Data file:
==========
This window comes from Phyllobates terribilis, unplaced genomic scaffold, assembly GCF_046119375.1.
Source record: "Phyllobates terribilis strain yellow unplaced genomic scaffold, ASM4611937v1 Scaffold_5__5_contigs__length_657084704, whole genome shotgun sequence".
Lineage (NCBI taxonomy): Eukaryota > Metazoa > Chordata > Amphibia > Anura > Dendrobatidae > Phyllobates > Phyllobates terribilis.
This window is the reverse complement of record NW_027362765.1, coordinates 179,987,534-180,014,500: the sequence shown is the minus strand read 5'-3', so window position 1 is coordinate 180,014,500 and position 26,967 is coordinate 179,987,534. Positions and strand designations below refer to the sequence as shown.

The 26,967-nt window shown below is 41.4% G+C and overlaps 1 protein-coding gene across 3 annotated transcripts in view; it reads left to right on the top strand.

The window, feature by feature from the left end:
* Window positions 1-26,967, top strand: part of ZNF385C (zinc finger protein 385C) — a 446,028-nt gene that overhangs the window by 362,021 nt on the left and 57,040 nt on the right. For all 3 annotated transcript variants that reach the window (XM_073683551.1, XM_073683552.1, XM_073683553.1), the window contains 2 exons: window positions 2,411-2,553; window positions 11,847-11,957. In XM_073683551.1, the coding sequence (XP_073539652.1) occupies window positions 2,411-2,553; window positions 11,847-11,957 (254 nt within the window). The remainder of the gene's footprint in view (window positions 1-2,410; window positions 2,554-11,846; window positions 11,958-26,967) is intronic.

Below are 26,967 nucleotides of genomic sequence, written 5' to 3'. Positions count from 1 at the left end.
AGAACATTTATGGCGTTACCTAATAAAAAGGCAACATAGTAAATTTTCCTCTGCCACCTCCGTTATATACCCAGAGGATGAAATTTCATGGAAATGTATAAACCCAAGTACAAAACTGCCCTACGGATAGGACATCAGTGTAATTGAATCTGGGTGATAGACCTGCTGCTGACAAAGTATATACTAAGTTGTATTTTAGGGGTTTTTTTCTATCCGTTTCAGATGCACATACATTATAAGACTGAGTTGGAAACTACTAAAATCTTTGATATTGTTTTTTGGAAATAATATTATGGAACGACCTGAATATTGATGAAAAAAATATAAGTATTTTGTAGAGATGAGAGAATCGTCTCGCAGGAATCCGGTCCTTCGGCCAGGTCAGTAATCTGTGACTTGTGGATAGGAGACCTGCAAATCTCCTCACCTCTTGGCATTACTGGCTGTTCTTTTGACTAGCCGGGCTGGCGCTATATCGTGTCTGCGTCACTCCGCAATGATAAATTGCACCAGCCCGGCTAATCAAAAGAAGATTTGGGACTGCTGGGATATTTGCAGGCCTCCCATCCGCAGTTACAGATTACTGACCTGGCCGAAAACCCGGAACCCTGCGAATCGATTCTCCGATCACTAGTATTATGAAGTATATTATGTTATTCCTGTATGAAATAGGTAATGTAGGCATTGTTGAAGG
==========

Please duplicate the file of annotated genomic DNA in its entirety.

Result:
This window comes from Phyllobates terribilis, unplaced genomic scaffold, assembly GCF_046119375.1.
Source record: "Phyllobates terribilis strain yellow unplaced genomic scaffold, ASM4611937v1 Scaffold_5__5_contigs__length_657084704, whole genome shotgun sequence".
Lineage (NCBI taxonomy): Eukaryota > Metazoa > Chordata > Amphibia > Anura > Dendrobatidae > Phyllobates > Phyllobates terribilis.
This window is the reverse complement of record NW_027362765.1, coordinates 179,987,534-180,014,500: the sequence shown is the minus strand read 5'-3', so window position 1 is coordinate 180,014,500 and position 26,967 is coordinate 179,987,534. Positions and strand designations below refer to the sequence as shown.

The 26,967-nt window shown below is 41.4% G+C and overlaps 1 protein-coding gene across 3 annotated transcripts in view; it reads left to right on the top strand.

The window, feature by feature from the left end:
* Window positions 1-26,967, top strand: part of ZNF385C (zinc finger protein 385C) — a 446,028-nt gene that overhangs the window by 362,021 nt on the left and 57,040 nt on the right. For all 3 annotated transcript variants that reach the window (XM_073683551.1, XM_073683552.1, XM_073683553.1), the window contains 2 exons: window positions 2,411-2,553; window positions 11,847-11,957. In XM_073683551.1, the coding sequence (XP_073539652.1) occupies window positions 2,411-2,553; window positions 11,847-11,957 (254 nt within the window). The remainder of the gene's footprint in view (window positions 1-2,410; window positions 2,554-11,846; window positions 11,958-26,967) is intronic.

Below are 26,967 nucleotides of genomic sequence, written 5' to 3'. Positions count from 1 at the left end.
AGAACATTTATGGCGTTACCTAATAAAAAGGCAACATAGTAAATTTTCCTCTGCCACCTCCGTTATATACCCAGAGGATGAAATTTCATGGAAATGTATAAACCCAAGTACAAAACTGCCCTACGGATAGGACATCAGTGTAATTGAATCTGGGTGATAGACCTGCTGCTGACAAAGTATATACTAAGTTGTATTTTAGGGGTTTTTTTCTATCCGTTTCAGATGCACATACATTATAAGACTGAGTTGGAAACTACTAAAATCTTTGATATTGTTTTTTGGAAATAATATTATGGAACGACCTGAATATTGATGAAAAAAATATAAGTATTTTGTAGAGATGAGAGAATCGTCTCGCAGGAATCCGGTCCTTCGGCCAGGTCAGTAATCTGTGACTTGTGGATAGGAGACCTGCAAATCTCCTCACCTCTTGGCATTACTGGCTGTTCTTTTGACTAGCCGGGCTGGCGCTATATCGTGTCTGCGTCACTCCGCAATGATAAATTGCACCAGCCCGGCTAATCAAAAGAAGATTTGGGACTGCTGGGATATTTGCAGGCCTCCCATCCGCAGTTACAGATTACTGACCTGGCCGAAAACCCGGAACCCTGCGAATCGATTCTCCGATCACTAGTATTATGAAGTATATTATGTTATTCCTGTATGAAATAGGTAATGTAGGCATTGTTGAAGG